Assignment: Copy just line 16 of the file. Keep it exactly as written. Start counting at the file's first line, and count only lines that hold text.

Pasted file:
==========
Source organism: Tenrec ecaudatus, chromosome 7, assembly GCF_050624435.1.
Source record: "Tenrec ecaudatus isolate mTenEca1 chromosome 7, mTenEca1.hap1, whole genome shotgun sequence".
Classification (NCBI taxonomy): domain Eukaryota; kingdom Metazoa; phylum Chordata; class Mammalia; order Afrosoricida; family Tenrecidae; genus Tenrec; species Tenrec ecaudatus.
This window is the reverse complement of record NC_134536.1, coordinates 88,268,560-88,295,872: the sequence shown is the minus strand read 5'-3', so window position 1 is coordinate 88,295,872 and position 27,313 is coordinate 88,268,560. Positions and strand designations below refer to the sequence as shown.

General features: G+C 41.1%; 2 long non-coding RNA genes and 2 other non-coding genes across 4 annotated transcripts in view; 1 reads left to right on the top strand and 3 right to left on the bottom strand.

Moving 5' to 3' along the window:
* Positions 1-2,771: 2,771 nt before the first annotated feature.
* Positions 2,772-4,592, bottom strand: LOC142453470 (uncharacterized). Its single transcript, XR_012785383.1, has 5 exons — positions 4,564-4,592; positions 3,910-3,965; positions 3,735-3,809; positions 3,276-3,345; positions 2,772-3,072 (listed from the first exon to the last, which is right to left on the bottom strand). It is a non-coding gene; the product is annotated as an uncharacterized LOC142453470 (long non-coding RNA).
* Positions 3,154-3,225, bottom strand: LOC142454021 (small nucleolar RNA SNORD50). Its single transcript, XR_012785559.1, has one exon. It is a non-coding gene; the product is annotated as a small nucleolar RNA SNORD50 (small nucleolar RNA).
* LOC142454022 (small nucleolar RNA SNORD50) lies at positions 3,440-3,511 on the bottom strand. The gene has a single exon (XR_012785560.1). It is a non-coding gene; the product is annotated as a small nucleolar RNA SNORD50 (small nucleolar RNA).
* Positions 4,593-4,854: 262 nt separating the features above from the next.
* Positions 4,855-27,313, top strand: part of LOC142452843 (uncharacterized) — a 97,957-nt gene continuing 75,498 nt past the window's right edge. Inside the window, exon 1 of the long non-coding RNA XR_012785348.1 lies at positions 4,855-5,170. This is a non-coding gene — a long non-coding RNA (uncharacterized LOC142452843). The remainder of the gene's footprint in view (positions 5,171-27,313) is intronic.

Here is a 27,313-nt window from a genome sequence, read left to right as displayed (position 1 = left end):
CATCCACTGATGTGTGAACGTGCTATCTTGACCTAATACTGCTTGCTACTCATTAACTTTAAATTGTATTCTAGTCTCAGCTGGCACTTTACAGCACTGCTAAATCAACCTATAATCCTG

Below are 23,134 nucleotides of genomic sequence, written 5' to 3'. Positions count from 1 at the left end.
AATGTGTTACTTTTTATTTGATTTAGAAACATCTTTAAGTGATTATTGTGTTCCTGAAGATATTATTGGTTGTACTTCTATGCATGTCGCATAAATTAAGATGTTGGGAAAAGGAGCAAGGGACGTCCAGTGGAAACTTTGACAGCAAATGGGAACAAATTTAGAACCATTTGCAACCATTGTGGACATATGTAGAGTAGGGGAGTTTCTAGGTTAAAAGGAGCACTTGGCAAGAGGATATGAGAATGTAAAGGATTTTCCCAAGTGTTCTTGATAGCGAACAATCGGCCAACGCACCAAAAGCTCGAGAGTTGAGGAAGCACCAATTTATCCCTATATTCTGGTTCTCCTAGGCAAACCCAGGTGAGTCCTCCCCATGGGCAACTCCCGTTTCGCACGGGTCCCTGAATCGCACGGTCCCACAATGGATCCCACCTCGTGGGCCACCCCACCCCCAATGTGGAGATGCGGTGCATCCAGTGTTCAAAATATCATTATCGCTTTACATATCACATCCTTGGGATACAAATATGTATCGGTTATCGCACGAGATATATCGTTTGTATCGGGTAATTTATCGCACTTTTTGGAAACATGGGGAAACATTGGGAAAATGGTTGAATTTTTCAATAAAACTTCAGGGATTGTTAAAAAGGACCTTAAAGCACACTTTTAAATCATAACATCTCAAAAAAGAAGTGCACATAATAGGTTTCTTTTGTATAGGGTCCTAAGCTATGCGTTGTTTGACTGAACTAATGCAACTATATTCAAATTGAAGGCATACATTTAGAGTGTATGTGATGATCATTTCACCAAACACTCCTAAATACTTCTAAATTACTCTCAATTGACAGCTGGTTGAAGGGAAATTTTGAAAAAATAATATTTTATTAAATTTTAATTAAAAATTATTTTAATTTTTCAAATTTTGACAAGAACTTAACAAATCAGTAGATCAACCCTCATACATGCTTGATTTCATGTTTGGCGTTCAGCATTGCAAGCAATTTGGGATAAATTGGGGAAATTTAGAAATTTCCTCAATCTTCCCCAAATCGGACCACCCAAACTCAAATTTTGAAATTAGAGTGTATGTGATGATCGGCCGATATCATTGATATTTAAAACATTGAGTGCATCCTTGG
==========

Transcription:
AATGTGTTACTTTTTATTTGATTTAGAAACATCTTTAAGTGATTATTGTGTTCCTGAAGATATTATTGGTTGTACTTCTATGCATGTCGCATAAATTAAGATGTTGGGAAAAGGAGCAAGGGACGTCCAGTGGAAACTTTGACAGCAAATGGGAACAAATTTAGAACCATTTGCAACCATTGTGGACATATGTAGAGTAGGGGAGTTTCTAGGTTAAAAGGAGCACTTGGCAAGAGGATATGAGAATGTAAAGGATTTTCCCAAGTGTTCTTGATAGCGAACAATCGGCCAACGCACCAAAAGCTCGAGAGTTGAGGAAGCACCAATTTATCCCTATATTCTGGTTCTCCTAGGCAAACCCAGGTGAGTCCTCCCCATGGGCAACTCCCGTTTCGCACGGGTCCCTGAATCGCACGGTCCCACAATGGATCCCACCTCGTGGGCCACCCCACCCCCAATGTGGAGATGCGGTGCATCCAGTGTTCAAAATATCATTATCGCTTTACATATCACATCCTTGGGATACAAATATGTATCGGTTATCGCACGAGATATATCGTTTGTATCGGGTAATTTATCGCACTTTTTGGAAACATGGGGAAACATTGGGAAAATGGTTGAATTTTTCAATAAAACTTCAGGGATTGTTAAAAAGGACCTTAAAGCACACTTTTAAATCATAACATCTCAAAAAAGAAGTGCACATAATAGGTTTCTTTTGTATAGGGTCCTAAGCTATGCGTTGTTTGACTGAACTAATGCAACTATATTCAAATTGAAGGCATACATTTAGAGTGTATGTGATGATCATTTCACCAAACACTCCTAAATACTTCTAAATTACTCTCAATTGACAGCTGGTTGAAGGGAAATTTTGAAAAAATAATATTTTATTAAATTTTAATTAAAAATTATTTTAATTTTTCAAATTTTGACAAGAACTTAACAAATCAGTAGATCAACCCTCATACATGCTTGATTTCATGTTTGGCGTTCAGCATTGCAAGCAATTTGGGATAAATTGGGGAAATTTAGAAATTTCCTCAATCTTCCCCAAATCGGACCACCCAAACTCAAATTTTGAAATTAGAGTGTATGTGATGATCGGCCGATATCATTGATATTTAAAACATTGAGTGCATCCTTGG